After a few weeks I can now run non-stop for at least ten minutes, sprinting the last six yards and leaping up the steps to make sure I'll be thoroughly out of breath when I get in. I'm always nice and hot and red, and depending on the weather, somewhat sweaty. I suspect I could be making progress faster given the effort I'm putting in. What's the ideal level of exertion you should be experiencing if you want to improve as quickly as possible, and is getting more time in possibly more effective for a beginner? I know sprint training is more effective at improving aerobic fitness in the already fit, but there's less research done on unfit (and asthmatic) people. Does anyone know of any studies indicating the ideal balance between being vigorous on the one hand and spending more time pounding the pavement on the other?
If you plodded, almost walked for an hour every day rather than ran flat out for 10 minutes a day, after 5 weeks you'd be substantially fitter than just doing the 10 minutes.
Yeah, the problem is you can't combine a long time spent running with high intensity. If you can, you're just kidding yourself that it's high intensity. High intensity is when you're gasping and feel you're about to collapse or have an asthma attack. You physically can't keep that up for long. But for the highly fit, these repeated unsustainable bursts are better than plodding at a snail's pace for an hour. I just want to know whether that's also the case for beginners, or whether 'moderate intensity' exercise (I'm the sort of person who looks the word 'moderate' and interprets it as 'half-arsed' and thinks "what, is the NHS calling me a wimp!?") for longer periods is actually superior at that stage. Most research about fitness as opposed to weight loss is focused on athletes or occasionally, overweight people, not people like me so I'm struggling to find an answer as to why I'm not improving as fast as I'd hoped.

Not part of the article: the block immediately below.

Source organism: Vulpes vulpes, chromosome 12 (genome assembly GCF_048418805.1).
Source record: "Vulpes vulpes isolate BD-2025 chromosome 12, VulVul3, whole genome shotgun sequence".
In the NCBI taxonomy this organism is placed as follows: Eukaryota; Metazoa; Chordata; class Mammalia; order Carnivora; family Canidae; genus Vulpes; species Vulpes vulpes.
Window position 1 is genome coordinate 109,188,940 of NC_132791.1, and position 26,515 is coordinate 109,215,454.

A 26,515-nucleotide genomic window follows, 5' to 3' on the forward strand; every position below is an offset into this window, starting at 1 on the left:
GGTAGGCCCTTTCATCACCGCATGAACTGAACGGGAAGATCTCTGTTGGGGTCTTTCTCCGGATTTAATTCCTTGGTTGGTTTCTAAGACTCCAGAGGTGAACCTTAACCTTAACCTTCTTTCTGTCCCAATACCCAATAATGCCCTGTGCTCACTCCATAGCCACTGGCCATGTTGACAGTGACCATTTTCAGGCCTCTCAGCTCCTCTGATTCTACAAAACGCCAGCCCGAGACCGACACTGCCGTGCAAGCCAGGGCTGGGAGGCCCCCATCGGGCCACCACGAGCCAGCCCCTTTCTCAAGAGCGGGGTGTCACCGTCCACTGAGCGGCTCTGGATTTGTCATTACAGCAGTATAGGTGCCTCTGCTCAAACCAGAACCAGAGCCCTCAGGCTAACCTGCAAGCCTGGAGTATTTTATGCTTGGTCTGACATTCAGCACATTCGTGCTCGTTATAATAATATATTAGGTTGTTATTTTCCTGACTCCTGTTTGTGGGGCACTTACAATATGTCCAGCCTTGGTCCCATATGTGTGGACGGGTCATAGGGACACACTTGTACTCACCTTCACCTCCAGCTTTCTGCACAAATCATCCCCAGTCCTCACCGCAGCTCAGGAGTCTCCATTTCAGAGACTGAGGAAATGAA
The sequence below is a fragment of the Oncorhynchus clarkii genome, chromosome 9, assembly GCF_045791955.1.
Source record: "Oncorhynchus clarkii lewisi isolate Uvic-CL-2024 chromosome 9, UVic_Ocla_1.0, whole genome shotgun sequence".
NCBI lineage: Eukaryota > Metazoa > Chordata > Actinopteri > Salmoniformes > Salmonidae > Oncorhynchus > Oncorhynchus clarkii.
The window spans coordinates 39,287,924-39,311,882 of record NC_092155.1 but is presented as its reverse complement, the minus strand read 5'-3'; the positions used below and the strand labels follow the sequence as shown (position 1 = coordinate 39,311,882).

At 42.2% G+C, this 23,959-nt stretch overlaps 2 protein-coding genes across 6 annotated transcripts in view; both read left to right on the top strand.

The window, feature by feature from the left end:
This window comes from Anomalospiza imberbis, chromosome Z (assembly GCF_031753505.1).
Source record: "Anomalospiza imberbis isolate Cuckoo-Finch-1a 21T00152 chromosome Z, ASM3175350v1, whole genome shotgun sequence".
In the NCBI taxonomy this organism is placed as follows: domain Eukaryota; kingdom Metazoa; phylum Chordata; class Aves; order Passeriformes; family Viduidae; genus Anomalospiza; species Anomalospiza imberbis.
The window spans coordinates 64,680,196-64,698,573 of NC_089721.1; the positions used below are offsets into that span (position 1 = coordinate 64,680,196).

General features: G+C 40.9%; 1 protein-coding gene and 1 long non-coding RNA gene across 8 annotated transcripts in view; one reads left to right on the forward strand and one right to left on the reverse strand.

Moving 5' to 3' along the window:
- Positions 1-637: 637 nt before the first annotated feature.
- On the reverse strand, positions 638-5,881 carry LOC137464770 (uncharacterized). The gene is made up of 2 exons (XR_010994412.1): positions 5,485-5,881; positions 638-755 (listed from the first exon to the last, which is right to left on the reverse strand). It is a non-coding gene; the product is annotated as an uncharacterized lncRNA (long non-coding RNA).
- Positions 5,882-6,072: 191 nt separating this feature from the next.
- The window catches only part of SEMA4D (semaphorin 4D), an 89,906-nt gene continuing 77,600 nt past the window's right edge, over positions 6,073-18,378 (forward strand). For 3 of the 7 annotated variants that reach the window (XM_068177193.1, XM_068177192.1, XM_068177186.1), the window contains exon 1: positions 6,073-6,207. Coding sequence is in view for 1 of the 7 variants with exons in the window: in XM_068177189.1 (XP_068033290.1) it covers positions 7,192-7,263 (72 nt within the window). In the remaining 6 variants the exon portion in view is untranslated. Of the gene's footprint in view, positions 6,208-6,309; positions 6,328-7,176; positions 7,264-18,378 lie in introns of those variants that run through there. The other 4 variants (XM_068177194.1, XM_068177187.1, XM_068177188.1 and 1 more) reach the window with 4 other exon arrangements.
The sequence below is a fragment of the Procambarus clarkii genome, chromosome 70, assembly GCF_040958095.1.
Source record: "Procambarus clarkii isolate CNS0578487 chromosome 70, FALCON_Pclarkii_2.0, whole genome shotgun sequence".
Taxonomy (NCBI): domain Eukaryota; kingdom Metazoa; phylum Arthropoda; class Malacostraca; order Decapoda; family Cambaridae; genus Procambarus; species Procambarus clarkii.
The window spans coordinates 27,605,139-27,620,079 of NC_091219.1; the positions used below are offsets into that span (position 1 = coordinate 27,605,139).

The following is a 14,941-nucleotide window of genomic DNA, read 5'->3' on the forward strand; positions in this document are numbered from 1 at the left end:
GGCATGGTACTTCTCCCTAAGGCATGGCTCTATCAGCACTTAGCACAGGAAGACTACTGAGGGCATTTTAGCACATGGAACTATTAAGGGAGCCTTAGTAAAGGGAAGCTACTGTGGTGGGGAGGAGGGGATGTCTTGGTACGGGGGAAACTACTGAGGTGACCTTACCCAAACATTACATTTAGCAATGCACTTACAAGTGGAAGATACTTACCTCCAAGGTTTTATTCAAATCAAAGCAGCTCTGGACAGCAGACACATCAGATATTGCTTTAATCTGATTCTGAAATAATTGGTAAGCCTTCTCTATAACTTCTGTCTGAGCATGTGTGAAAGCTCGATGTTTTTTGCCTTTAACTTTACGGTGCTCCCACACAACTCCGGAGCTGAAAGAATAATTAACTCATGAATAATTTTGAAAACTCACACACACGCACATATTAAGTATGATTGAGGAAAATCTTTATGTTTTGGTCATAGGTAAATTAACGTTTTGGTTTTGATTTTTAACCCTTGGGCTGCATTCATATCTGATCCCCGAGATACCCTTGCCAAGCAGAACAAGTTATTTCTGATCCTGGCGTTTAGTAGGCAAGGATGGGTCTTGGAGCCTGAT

For the improving beginner you don't need anything high intensity. Start with 10-15 easy miles per week and increase this by 10% every week.
Your times will get faster regardless.
When you have a good aerobic base (say 25 miles a week) then you can think about a good weekly interval session or some speedwork.
Remember, even half decent, locally competing runners only do two or three (at most) hard sessions a week. The rest is just easy mileage.
Slow and steady builds strength and endurance; short and fast builds speed. Pushing your body too much too soon increases risk of injury.
Just my opinion
stinking thinking, without being a little cheeky, your username is very apt. You're making the mistake every new runner makes of thinking you have to run yourself into the ground.
Smashing yourself with zero base will do very little for your fitness. You need to do the exact opposite, run as slow as necessary to get the mileage and time on feet up.
You shouldn't be entertaining any thoughts of speedwork for a while just yet. After all you haven't done any normal work!
You can lead a horse to water, but you can't make it drink.
(realises i misread sinking as stinking in OP's name.... )
the rest still stands tho!
Thanks everyone, sorry to be a bit slow back. I think my concerns were unfounded. A few days ago I went the harder way round my block, which I haven't done since I started, and I was impressed by how much better I did. So I am improving afterall, it's just not easy to judge progress without a treadmill or gadgets to measure any aspect of my run except time.
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